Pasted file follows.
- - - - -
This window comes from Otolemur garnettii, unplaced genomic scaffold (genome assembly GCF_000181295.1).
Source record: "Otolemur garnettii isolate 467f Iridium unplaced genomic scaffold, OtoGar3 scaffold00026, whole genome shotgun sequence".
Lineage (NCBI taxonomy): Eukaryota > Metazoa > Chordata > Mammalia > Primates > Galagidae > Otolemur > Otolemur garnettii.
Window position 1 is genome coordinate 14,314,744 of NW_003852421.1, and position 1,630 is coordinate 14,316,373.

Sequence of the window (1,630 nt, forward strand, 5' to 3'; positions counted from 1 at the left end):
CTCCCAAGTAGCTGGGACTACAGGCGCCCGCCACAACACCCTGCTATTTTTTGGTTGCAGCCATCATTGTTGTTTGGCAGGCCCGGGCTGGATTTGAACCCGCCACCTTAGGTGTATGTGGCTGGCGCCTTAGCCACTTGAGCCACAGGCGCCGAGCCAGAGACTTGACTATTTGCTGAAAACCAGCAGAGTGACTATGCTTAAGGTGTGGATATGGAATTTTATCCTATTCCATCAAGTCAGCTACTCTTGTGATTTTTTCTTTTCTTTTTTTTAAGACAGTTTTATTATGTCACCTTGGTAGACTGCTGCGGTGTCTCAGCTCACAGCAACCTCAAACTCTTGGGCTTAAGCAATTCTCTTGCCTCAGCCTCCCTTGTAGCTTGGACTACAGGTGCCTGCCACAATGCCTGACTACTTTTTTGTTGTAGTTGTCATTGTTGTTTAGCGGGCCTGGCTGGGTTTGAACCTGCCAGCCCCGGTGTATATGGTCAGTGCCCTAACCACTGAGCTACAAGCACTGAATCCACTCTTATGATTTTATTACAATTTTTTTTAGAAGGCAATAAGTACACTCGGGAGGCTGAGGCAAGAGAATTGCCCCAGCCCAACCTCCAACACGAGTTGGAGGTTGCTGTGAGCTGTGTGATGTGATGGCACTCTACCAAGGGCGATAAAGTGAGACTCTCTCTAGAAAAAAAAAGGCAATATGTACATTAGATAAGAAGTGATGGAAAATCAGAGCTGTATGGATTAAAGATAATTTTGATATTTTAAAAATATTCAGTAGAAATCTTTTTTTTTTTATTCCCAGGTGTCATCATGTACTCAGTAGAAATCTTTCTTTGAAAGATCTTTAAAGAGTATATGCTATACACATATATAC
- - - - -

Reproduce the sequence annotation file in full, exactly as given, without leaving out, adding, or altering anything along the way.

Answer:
This window comes from Otolemur garnettii, unplaced genomic scaffold (genome assembly GCF_000181295.1).
Source record: "Otolemur garnettii isolate 467f Iridium unplaced genomic scaffold, OtoGar3 scaffold00026, whole genome shotgun sequence".
Lineage (NCBI taxonomy): Eukaryota > Metazoa > Chordata > Mammalia > Primates > Galagidae > Otolemur > Otolemur garnettii.
Window position 1 is genome coordinate 14,314,744 of NW_003852421.1, and position 1,630 is coordinate 14,316,373.

Sequence of the window (1,630 nt, forward strand, 5' to 3'; positions counted from 1 at the left end):
CTCCCAAGTAGCTGGGACTACAGGCGCCCGCCACAACACCCTGCTATTTTTTGGTTGCAGCCATCATTGTTGTTTGGCAGGCCCGGGCTGGATTTGAACCCGCCACCTTAGGTGTATGTGGCTGGCGCCTTAGCCACTTGAGCCACAGGCGCCGAGCCAGAGACTTGACTATTTGCTGAAAACCAGCAGAGTGACTATGCTTAAGGTGTGGATATGGAATTTTATCCTATTCCATCAAGTCAGCTACTCTTGTGATTTTTTCTTTTCTTTTTTTTAAGACAGTTTTATTATGTCACCTTGGTAGACTGCTGCGGTGTCTCAGCTCACAGCAACCTCAAACTCTTGGGCTTAAGCAATTCTCTTGCCTCAGCCTCCCTTGTAGCTTGGACTACAGGTGCCTGCCACAATGCCTGACTACTTTTTTGTTGTAGTTGTCATTGTTGTTTAGCGGGCCTGGCTGGGTTTGAACCTGCCAGCCCCGGTGTATATGGTCAGTGCCCTAACCACTGAGCTACAAGCACTGAATCCACTCTTATGATTTTATTACAATTTTTTTTAGAAGGCAATAAGTACACTCGGGAGGCTGAGGCAAGAGAATTGCCCCAGCCCAACCTCCAACACGAGTTGGAGGTTGCTGTGAGCTGTGTGATGTGATGGCACTCTACCAAGGGCGATAAAGTGAGACTCTCTCTAGAAAAAAAAAGGCAATATGTACATTAGATAAGAAGTGATGGAAAATCAGAGCTGTATGGATTAAAGATAATTTTGATATTTTAAAAATATTCAGTAGAAATCTTTTTTTTTTTATTCCCAGGTGTCATCATGTACTCAGTAGAAATCTTTCTTTGAAAGATCTTTAAAGAGTATATGCTATACACATATATAC